Danny Hultzen, Taijuan Walker do not disappoint
Feb 27, 2013, 4:02 PM | Updated: 4:58 pm
By Shannon Drayer
A quick update on what I saw in Goodyear today. I stayed through the fifth inning and in that small snapshot I saw a lot of what I had been hearing about this team while back in Seattle.
There was offense. Most provided by Carlos Peguero, who hit two home runs, the second of which was particularly impressive as it was a breaking pitch, and not a bad one, on a 1-2 count that he hit over the right-field fence.
It was good to see Kendrys Morales get two hits. It was not good to see him on the bases. He does not run well. Not quite Jesus Montero, who I have yet to see, but not good. I am a little bit concerned about the number of non-runners on the team and broached the subject of runs added with Eric Wedge on “The Cactus League Report” on Monday. He pointed out that they had added the past two years and without putting a number on it for this year, he expected to add again, significantly. I am not sure where this is going to come from.
Danny Hultzen walked two batters and allowed one hit over two innings of work Wednesday. (AP)
For now I am happy with offense of any sort and there has been a good amount of it so far this spring. As for the pitching, Danny Hultzen and Taijuan Walker didn’t disappoint.
Hultzen started the game and was a bit shaky as he walked two in the first but he got out of a bases loaded jam with a strikeout to end the inning. He didn’t get wild by any means and wasn’t too far off. The command is what he has got to master, however. When Hultzen is right he doesn’t walk guys.
After the game he admitted that he probably needed to settle down in the first inning.
“I think I was trying to do a little too much,” he said. “I was trying to throw the ball a little too hard and that took me out of my mechanics a little bit, but once I calmed down a little bit I didn’t think about trying to throw it too hard or too perfect, it worked a lot better.”
His second inning was much better. Three up, three down. He finished his two innings with two walks and four strikeouts. It will be interesting to watch his next start to see if he can take command at the very beginning.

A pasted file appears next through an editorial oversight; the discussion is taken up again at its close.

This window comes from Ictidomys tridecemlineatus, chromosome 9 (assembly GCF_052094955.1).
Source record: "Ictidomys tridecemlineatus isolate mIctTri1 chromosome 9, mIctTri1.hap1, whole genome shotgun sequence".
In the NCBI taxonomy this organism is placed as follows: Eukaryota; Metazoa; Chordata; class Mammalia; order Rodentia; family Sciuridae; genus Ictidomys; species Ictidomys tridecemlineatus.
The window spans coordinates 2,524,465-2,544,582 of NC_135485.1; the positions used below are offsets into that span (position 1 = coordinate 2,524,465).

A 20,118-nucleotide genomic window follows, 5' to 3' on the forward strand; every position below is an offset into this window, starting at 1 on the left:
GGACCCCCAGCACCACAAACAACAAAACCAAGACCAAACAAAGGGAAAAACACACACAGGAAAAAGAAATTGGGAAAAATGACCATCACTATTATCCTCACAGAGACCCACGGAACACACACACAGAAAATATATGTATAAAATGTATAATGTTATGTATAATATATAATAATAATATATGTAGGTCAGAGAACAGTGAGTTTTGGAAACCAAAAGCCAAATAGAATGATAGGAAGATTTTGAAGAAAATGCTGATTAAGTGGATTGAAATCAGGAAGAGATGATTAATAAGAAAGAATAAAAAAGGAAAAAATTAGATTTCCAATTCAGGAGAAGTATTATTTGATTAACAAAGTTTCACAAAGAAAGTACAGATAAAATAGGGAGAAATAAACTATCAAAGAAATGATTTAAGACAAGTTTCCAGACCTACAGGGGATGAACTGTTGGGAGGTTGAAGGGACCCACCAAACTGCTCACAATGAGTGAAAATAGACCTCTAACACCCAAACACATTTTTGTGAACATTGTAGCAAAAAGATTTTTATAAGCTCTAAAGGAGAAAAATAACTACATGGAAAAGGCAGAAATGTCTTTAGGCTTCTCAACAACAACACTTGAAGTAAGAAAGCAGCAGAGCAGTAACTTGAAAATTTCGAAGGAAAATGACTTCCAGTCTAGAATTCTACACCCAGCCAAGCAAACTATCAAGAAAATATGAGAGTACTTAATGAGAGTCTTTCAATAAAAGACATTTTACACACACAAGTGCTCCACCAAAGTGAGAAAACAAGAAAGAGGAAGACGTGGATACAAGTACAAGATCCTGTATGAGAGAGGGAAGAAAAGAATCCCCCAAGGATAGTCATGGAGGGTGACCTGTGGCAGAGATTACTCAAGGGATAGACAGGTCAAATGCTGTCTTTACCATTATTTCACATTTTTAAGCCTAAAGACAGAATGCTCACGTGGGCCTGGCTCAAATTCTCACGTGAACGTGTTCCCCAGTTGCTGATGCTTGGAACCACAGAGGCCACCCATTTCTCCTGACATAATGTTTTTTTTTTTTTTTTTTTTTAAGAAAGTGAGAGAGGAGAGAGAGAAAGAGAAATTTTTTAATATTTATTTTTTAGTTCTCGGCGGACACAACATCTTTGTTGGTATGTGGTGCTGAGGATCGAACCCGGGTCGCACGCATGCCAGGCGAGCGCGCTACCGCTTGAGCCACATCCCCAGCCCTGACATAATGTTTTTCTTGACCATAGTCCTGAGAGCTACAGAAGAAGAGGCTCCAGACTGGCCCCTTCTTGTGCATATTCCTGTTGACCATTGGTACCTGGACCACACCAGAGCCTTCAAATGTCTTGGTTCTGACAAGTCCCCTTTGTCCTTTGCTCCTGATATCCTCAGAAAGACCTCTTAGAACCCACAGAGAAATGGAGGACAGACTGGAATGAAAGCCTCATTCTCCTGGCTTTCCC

Walker was up next and for that I headed down to the scouts’ seats behind home plate to get a closer look and a peak at the radar guns.
Walker is going to be hard to hold down. Just 20 years old with two full seasons of professional ball under his belt and he looks like he is knocking on the door. He has said it is his goal to make the club out of spring training. He most likely is going to force the Mariners to make a very tough decision some point this spring.
Today he allowed no hits, walked one and struck out two in two innings. His first pitch came in at 97 mph against Michael Bourn. He was most impressive against his next hitter, Lou Marson. He started him out with fastballs at 95-97 and then with two strikes on him threw two straight curves that came in at 76 and 77 but both missed, not by much.
I was impressed that Walker tried to use the curve as a put-away pitch in this situation. It turns out it wasn’t the spike curve that he has been working on (he ripped a fingernail and was not able to get the spike grip) but the curve he normally throws. When he wasn’t able to throw it for strike three he came back with a 98-mph fastball on the corner for the strikeout. Nasty.
That is it for today. Tomorrow Felix throws to live hitters for the first time this spring and I will have an update from that for you before noon.